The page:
Friday, April 13, 2012

The Special Tharu Villages of Nepal

Tharu people have their own culture and religion. 

Tharu people are suppose to be direct descendants of Gautam Buddha.
The spiritual beliefs and moral values of the Tharu people are closely linked to the natural environment. The pantheon of their gods exhibits a large number of deities that live in the forest.[11]
The Tharu are adherents of Hinduism. Small numbers have converted to Buddhism in the recent years. Such syncretic practices have led Tharu to practice folk Hinduism. With the advent of religious freedom, others have converted to Christianity and there are a variety of congregations active in the various districts where Tharus are found.
Traditional Tharu worship various gods in the form of animals such as horse, tiger, ox, snake and sheep. Such gods are seen in Hinduism. Every village has their own deity, commonly known as Bhuinyar. Tharu in East Nepal call their deity Gor-raja.

Most Tharu households own a statue of a traditional god. Family members often offer animal's blood sacrifices to appease the god. Animals such as pigeons and chickens are used for sacrificial purposes. Milk and silk cloth are also used. Many Tharu would also use the blood of one of the male members in the family for such rituals. Such rituals are conducted through ceremonies, and superficial cuts are made forehead, arms, throat, legs, and/or chest.

The gods are believed to have the ability to heal diseases and sickness. According to traditional legend, gods are given a bhakal, a promise of something, on condition that the sickness is cured, in any events of misfortunes, plagues and horror dreams. A relative's death is an event of great significance among Tharu, and rituals conducted varies in accordance to regions.
Tharu would approach shamans as doctors, known as Guruba. Such shamans use Buddhist medicines to cure illness. Shamans will also try to appease gods through incantations, beating drums and offering sacrifices. The Tharu believe sickness comes when the gods are displeased, and the demons are at work.

Buddhist converts among the Tharu are found in Saptari, Siraha and Udaypur. Currently it is believed that there are more than one dozen of Buddhist monks and novices among the Tharus. Such practice was possibly based on the fact that they were inspired by the discovery of Lord Buddha as a member of the Tharu tribe.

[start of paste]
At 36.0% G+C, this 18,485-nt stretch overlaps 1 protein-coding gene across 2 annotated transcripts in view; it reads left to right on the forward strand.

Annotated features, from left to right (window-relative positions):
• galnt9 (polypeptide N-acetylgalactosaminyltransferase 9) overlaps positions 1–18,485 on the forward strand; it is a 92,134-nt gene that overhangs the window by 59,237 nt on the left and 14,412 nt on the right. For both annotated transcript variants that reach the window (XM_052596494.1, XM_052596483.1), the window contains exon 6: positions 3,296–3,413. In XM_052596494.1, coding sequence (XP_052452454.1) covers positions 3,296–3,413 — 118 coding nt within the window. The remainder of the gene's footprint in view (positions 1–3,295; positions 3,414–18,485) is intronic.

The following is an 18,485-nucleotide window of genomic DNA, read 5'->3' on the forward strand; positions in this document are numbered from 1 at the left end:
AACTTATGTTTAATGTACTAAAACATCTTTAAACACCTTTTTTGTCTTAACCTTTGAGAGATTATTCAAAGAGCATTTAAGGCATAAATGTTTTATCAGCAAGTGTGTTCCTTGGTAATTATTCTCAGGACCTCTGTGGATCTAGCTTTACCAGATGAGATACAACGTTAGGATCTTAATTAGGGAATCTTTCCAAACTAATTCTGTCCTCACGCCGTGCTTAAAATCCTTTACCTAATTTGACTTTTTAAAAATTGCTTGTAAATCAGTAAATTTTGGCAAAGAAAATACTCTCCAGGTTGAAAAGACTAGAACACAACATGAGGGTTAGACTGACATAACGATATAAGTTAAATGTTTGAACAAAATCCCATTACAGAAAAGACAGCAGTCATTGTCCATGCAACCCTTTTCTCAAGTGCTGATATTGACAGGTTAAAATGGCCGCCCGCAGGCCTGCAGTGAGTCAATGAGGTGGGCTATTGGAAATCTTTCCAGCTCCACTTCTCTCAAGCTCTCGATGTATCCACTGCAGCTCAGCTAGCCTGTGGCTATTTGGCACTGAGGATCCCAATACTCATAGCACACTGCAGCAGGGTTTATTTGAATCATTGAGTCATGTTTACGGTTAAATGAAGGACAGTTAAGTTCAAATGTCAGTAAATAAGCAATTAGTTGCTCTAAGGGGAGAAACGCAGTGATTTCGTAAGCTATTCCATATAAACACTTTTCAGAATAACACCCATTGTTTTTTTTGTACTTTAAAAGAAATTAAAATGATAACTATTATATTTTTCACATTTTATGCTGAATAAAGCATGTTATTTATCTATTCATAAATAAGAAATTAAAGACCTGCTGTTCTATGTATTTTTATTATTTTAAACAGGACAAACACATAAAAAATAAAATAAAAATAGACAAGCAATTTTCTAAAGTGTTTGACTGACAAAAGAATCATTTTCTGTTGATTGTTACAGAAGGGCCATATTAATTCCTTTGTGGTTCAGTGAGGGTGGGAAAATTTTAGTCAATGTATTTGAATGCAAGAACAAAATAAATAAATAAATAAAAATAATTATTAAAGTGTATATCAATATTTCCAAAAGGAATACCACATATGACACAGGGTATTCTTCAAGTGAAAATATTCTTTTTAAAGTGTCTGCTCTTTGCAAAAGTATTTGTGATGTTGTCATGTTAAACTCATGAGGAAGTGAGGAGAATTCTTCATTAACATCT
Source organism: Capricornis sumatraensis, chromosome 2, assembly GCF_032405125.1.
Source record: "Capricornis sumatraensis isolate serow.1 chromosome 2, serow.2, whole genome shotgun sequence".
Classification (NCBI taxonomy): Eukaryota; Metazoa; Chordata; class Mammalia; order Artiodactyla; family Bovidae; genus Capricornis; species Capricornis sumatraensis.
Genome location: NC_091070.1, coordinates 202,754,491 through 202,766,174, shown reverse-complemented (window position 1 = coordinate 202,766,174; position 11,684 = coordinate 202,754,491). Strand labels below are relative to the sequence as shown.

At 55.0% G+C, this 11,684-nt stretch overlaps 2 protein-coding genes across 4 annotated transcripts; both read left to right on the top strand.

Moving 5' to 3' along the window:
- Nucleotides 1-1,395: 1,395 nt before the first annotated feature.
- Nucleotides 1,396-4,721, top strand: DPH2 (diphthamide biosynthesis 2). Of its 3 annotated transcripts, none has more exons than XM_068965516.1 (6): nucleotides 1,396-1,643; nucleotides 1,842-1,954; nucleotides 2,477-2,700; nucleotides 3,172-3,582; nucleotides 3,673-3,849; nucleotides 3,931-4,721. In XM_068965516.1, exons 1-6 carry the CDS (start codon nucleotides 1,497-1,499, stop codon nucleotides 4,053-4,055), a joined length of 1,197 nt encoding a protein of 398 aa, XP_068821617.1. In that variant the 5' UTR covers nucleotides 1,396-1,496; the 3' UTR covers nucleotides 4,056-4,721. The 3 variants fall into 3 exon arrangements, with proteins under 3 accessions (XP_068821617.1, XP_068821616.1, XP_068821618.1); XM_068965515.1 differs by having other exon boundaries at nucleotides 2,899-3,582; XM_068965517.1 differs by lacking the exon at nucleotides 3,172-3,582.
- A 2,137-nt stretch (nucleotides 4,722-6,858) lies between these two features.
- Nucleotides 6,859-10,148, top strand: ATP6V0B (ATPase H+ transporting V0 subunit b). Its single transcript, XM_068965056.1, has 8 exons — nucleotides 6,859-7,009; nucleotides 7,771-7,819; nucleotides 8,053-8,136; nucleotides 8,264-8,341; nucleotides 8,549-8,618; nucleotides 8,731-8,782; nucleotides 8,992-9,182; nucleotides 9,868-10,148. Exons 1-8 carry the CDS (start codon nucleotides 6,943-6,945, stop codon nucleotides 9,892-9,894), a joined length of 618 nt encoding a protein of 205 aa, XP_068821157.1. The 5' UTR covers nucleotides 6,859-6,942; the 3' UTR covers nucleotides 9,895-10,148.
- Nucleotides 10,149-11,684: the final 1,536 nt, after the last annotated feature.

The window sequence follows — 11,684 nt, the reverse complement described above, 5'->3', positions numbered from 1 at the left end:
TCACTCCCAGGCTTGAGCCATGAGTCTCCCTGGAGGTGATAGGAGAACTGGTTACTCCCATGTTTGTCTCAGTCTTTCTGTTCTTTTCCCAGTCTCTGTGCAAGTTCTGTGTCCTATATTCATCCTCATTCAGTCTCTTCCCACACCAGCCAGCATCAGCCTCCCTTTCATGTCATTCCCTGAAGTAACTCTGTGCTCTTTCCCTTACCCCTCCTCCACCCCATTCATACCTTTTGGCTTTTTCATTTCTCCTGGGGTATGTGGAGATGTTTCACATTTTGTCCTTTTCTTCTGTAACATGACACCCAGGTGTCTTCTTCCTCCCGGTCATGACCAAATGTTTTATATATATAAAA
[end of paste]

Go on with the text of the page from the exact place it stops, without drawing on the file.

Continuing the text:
97.63% of the ethnic Tharu were Hindu according to the 2001 Census of Nepal, whereas 1.95% were Buddhist.

There is no one Tharu language unifying Tharu communities in different parts of Nepal and India. Several speak various endemic Tharu languages. In western Nepal and adjacent parts of India, Tharus speak variants of Urdu and Awadhi

Tharu villages I bike through near the national park
A Tharu man

The Tharu people themselves say that they are people of the forest. In Chitwan, they have lived in the forests for hundreds of years practicing a short fallow shifting cultivation. They planted rice, mustard, corn and lentils, but also collected forest products such as wild fruits, vegetables, medicinal plants and materials to build their houses; hunted deer, rabbit and wild boar, and went fishing in the rivers and oxbow lakes.[11]

The Tharus never went abroad for employment – a life that kept them isolated in their own localities.[20] In this isolation they developed a unique culture free from the influence of adjacent India, or from the mountain groups of Nepal. The most striking aspects of their environment are the decorated rice containers, colorfully painted verandahs and outer walls of their homes using only available materials like clay, mud, dung and grass. Much of the rich design is rooted in devotional activities and passed on from one generation to the next, occasionally introducing contemporary elements such as a bus or an airplane.

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